In some ways, the BP blowout in the Gulf of Mexico a year ago seems such a flameout.
While a panicked nation was for weeks held hostage to deep-sea video of a runaway wellhead, much of the oil is now gone or reclaimed. Less than a tenth of some 1,000 miles of sullied shoreline remain. Commercial fishing in most of the Gulf has resumed.
But that’s where the good news ends. Nobody really knows the long-term environmental or economic impact of the explosion that killed 11 and loosed nearly 5 million barrels of oil in windblown sheets and current-driven plumes across the gulf. And there is pitched debate about whether the federal government is any tougher in regulating the offshore drilling industry that started it all.
The result is an uncomfortable truth: What we saw in the Gulf of Mexico one year ago could happen again today.
Despite the unknowns, offshore drilling is back and even expanding.
Several deep-water permits have been issued since President Barack Obama’s drilling moratorium was lifted last fall, while more than a dozen are in review. And Congress seriously weighs legislation that would expand areas open to offshore drilling while speeding the permitting process .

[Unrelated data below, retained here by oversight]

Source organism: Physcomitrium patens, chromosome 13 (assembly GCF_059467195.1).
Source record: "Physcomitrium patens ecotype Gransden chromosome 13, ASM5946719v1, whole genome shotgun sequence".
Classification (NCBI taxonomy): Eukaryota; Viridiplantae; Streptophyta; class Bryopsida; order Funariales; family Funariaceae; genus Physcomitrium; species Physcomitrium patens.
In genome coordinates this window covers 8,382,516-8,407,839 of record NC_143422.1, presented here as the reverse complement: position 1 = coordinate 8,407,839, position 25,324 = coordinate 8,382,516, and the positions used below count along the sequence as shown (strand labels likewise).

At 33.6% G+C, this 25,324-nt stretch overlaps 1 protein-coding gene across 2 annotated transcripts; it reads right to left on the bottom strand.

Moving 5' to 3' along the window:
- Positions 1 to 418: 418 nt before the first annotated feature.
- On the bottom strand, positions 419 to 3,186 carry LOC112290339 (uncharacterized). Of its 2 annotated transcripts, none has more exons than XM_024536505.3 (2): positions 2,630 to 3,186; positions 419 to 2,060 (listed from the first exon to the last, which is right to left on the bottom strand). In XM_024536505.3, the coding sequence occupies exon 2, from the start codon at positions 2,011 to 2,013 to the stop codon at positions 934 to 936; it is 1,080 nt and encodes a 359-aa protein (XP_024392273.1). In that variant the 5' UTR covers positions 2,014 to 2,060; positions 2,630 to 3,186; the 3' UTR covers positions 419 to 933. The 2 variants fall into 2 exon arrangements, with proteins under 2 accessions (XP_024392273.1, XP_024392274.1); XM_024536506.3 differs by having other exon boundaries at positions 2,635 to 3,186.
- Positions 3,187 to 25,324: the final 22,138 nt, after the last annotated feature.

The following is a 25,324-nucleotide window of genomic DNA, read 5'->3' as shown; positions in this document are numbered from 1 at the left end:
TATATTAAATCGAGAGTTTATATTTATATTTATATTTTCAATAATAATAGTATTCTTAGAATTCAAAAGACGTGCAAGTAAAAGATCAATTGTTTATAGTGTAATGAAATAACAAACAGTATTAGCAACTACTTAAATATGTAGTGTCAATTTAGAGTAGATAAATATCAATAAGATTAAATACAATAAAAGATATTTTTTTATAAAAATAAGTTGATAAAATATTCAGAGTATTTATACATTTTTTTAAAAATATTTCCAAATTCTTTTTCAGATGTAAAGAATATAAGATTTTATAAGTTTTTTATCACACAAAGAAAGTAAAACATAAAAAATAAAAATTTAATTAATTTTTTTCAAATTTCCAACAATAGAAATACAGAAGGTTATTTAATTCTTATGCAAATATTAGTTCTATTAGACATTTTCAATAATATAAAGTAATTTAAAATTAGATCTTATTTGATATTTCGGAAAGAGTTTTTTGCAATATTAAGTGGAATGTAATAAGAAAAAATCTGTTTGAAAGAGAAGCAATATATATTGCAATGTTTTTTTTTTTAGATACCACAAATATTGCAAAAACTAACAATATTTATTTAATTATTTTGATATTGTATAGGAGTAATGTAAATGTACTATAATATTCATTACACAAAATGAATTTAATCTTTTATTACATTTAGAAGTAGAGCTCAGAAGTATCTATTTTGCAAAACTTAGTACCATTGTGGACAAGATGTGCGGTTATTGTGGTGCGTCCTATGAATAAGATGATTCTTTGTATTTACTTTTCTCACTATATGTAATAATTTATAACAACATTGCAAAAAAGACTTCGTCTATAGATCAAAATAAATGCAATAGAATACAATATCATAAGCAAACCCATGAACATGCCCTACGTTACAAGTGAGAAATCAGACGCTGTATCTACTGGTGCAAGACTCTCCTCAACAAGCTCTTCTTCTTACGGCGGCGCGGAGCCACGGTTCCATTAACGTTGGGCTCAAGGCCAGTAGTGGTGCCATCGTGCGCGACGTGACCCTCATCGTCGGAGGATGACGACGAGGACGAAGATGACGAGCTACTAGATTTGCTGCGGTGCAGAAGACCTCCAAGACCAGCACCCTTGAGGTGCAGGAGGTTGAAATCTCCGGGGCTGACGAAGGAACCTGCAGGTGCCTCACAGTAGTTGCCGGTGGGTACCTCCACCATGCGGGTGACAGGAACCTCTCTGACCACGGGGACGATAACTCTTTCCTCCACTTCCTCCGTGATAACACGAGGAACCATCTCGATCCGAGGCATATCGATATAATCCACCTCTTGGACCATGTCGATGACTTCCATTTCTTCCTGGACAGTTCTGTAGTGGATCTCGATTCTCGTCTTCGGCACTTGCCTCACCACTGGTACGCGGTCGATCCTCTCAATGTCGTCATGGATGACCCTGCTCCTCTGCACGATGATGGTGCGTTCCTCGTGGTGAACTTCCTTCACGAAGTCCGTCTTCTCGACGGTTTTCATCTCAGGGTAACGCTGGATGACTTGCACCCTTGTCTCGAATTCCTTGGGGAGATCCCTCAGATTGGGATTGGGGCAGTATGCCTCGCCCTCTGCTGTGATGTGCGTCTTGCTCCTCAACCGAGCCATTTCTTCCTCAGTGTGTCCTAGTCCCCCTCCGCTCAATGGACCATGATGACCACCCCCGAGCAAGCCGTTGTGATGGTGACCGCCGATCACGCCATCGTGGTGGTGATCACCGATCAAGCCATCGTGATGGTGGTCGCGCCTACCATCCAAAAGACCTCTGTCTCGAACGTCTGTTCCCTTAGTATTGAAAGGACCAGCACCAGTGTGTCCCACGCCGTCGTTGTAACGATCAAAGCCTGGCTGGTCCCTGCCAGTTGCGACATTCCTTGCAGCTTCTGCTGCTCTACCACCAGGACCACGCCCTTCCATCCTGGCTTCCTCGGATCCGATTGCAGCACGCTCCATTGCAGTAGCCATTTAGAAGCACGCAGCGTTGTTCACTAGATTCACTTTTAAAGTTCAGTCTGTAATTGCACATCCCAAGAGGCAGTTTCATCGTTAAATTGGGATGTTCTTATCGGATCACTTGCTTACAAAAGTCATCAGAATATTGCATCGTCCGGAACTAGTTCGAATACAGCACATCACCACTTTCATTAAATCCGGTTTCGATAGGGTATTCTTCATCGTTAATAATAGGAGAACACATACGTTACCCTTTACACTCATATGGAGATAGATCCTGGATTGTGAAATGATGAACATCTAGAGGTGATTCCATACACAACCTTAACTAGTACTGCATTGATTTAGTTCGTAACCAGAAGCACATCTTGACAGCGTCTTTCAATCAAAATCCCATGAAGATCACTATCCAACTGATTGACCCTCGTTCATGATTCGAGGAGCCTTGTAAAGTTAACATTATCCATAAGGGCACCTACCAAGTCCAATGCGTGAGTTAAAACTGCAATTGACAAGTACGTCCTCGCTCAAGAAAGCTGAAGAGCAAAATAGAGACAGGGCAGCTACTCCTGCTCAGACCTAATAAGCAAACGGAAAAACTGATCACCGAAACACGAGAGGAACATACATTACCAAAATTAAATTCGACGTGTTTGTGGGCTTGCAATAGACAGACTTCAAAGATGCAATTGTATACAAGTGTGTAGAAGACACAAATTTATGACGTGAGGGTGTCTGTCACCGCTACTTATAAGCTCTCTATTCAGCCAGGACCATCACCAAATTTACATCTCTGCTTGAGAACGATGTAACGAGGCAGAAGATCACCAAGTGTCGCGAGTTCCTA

It is regrettable that BP’s blowout last summer seems a thing of the past. The full impact of the spill, unknowable today, will take years to learn. And the first challenge posed by it lies not behind us but before us: whether to promote offshore drilling when we have no assurances it will be any safer.
The answer should be no until we have evidence otherwise — something Congress, regulators and the industry must provide before the BP debacle is lost entirely from memory.
The Oregonian, Portland (April 19)